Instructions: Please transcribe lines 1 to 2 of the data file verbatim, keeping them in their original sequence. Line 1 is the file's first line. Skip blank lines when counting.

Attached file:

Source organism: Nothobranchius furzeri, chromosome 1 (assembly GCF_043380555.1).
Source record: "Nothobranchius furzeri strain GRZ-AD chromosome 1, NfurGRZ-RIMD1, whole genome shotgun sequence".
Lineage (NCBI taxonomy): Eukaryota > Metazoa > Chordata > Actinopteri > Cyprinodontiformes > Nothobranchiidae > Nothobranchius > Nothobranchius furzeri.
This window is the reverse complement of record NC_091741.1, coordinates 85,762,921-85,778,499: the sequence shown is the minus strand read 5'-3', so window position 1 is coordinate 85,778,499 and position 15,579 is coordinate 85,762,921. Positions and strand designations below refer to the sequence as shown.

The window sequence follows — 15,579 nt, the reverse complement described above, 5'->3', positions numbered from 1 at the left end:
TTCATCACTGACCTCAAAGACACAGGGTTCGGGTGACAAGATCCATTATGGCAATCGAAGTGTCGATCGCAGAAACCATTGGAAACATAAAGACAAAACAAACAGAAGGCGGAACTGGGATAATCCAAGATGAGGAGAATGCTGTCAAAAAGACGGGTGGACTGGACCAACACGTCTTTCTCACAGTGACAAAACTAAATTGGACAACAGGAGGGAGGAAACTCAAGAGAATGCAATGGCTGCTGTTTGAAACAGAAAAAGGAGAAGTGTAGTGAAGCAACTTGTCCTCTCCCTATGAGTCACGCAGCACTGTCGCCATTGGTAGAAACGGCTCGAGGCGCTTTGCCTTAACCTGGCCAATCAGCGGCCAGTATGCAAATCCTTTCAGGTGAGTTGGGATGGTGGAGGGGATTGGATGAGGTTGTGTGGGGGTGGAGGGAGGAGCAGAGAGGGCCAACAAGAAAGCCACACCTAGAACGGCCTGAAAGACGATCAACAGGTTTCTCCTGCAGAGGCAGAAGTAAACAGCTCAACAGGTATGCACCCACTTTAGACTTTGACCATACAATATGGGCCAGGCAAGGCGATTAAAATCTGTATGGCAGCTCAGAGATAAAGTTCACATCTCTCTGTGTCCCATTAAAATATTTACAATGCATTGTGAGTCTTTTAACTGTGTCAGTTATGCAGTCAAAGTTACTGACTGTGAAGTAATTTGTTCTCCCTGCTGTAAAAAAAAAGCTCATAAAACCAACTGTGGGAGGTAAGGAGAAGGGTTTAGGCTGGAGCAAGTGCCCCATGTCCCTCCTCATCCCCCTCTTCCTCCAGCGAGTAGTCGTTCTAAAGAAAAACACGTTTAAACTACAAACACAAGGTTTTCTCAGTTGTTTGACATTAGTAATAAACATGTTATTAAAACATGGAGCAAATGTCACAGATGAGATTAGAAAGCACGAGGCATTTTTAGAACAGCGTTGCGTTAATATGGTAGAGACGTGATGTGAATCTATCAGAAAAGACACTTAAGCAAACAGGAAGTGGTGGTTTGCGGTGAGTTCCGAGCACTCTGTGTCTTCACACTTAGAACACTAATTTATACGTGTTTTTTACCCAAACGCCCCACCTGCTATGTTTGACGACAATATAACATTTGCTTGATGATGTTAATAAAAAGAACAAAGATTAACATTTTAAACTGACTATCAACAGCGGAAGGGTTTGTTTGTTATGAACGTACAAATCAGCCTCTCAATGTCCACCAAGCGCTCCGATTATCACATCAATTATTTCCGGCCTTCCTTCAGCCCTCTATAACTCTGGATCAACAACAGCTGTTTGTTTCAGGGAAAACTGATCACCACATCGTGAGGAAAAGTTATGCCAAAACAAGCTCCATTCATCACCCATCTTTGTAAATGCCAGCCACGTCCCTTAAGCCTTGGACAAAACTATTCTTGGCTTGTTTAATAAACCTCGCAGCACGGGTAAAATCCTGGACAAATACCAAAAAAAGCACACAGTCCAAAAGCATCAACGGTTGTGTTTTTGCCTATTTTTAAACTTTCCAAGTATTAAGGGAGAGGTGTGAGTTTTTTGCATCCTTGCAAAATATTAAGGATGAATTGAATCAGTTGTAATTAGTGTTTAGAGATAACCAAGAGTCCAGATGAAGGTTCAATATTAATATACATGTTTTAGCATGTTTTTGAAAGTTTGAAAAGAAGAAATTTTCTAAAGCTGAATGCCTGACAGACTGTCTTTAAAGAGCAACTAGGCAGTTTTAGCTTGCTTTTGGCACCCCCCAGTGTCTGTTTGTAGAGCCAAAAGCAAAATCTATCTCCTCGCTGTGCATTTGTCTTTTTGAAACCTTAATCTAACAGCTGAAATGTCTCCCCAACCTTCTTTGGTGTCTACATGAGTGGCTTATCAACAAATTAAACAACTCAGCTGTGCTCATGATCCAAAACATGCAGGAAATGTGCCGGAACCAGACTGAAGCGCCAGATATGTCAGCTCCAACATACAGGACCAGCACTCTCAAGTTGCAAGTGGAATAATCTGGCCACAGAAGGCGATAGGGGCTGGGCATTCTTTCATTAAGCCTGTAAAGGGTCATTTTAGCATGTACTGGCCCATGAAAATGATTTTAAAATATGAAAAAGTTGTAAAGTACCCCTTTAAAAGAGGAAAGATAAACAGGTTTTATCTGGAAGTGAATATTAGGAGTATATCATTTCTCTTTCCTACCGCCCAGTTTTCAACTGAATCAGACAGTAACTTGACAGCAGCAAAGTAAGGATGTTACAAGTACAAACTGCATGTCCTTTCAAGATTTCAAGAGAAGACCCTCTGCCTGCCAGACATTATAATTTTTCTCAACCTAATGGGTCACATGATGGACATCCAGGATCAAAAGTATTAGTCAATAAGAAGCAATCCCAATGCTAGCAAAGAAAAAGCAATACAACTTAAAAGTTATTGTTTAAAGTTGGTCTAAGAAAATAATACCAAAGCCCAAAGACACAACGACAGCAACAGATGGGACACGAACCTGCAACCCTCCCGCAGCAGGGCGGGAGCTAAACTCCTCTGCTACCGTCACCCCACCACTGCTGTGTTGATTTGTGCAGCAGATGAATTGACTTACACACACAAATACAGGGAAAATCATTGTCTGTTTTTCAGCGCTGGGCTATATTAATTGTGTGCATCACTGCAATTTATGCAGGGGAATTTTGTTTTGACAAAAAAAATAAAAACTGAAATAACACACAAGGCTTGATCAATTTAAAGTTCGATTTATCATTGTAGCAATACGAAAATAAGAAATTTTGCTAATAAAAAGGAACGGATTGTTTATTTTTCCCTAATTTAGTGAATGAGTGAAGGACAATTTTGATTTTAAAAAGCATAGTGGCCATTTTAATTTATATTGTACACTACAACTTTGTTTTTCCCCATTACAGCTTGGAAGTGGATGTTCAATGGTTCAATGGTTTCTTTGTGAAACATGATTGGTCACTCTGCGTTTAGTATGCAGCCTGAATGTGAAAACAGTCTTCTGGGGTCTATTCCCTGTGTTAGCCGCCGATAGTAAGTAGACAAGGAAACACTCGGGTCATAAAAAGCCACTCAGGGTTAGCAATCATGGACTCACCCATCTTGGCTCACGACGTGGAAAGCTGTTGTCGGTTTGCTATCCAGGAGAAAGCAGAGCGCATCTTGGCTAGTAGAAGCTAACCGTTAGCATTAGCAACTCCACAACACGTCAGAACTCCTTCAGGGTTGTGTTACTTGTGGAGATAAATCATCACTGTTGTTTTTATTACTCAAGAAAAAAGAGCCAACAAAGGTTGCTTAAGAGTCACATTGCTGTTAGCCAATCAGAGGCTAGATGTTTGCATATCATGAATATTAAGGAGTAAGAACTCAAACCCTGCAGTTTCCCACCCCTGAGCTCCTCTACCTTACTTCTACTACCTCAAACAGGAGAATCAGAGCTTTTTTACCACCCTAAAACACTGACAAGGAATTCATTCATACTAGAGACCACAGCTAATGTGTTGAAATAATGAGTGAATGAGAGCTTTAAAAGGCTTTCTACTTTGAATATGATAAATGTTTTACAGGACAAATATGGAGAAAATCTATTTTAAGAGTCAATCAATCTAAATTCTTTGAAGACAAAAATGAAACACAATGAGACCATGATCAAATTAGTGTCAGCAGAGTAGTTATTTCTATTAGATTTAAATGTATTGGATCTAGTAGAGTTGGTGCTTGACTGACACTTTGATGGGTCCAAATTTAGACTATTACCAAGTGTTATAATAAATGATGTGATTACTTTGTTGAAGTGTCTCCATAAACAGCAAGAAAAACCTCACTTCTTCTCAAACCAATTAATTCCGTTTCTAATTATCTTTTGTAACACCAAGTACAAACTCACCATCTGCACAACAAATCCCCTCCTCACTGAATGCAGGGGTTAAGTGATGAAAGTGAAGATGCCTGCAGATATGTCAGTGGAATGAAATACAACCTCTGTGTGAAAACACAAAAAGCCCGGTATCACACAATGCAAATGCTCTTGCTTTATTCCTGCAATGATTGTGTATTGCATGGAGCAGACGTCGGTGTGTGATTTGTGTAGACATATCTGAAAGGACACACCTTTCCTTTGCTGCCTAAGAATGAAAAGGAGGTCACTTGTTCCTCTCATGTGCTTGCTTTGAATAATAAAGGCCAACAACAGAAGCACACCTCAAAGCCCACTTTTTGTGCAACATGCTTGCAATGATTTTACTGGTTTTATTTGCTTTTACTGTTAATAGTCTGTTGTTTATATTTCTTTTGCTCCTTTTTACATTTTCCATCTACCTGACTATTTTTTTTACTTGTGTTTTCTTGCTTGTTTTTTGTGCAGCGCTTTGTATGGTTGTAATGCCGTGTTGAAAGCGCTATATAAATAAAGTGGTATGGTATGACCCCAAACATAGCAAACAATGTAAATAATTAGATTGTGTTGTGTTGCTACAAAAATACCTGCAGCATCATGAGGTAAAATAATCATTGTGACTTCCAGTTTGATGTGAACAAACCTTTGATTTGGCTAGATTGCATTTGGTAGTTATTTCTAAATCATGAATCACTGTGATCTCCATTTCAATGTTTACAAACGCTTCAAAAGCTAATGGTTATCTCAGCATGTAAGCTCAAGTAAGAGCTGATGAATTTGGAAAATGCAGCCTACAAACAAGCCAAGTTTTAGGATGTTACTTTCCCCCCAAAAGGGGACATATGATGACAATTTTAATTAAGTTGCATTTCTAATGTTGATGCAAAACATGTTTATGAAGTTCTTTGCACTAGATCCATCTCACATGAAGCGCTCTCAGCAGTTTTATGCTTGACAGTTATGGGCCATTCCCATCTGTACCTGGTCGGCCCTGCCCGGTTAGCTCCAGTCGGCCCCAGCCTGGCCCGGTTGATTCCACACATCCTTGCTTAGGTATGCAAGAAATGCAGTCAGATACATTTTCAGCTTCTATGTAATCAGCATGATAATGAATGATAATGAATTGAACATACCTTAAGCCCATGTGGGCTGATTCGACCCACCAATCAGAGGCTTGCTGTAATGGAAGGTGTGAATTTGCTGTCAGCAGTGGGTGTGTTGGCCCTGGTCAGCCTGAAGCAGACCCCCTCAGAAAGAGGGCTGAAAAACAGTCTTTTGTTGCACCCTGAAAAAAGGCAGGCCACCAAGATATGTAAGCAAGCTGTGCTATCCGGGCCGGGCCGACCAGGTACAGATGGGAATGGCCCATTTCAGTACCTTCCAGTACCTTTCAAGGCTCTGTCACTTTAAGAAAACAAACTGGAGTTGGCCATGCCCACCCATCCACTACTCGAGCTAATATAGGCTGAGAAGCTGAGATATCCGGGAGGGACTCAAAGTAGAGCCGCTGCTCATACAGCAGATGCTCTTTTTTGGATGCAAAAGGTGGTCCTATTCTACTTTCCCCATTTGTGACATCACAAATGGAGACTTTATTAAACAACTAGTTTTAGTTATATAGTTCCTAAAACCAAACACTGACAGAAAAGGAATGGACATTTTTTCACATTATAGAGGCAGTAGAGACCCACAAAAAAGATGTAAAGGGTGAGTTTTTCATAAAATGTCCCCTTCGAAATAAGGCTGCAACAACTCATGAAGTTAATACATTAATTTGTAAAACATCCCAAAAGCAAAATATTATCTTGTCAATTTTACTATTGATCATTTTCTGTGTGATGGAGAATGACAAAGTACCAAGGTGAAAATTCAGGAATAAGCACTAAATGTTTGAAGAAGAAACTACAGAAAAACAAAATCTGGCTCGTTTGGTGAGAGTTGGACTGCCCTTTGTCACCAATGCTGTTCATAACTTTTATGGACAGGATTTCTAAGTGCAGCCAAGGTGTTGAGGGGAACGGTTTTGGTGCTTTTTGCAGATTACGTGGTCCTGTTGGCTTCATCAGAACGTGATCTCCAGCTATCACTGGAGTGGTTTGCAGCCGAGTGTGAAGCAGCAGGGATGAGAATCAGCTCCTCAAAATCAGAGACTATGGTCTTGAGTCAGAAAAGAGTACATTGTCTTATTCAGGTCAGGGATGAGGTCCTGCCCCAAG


Source organism: Nothobranchius furzeri, chromosome 1 (assembly GCF_043380555.1).
Source record: "Nothobranchius furzeri strain GRZ-AD chromosome 1, NfurGRZ-RIMD1, whole genome shotgun sequence".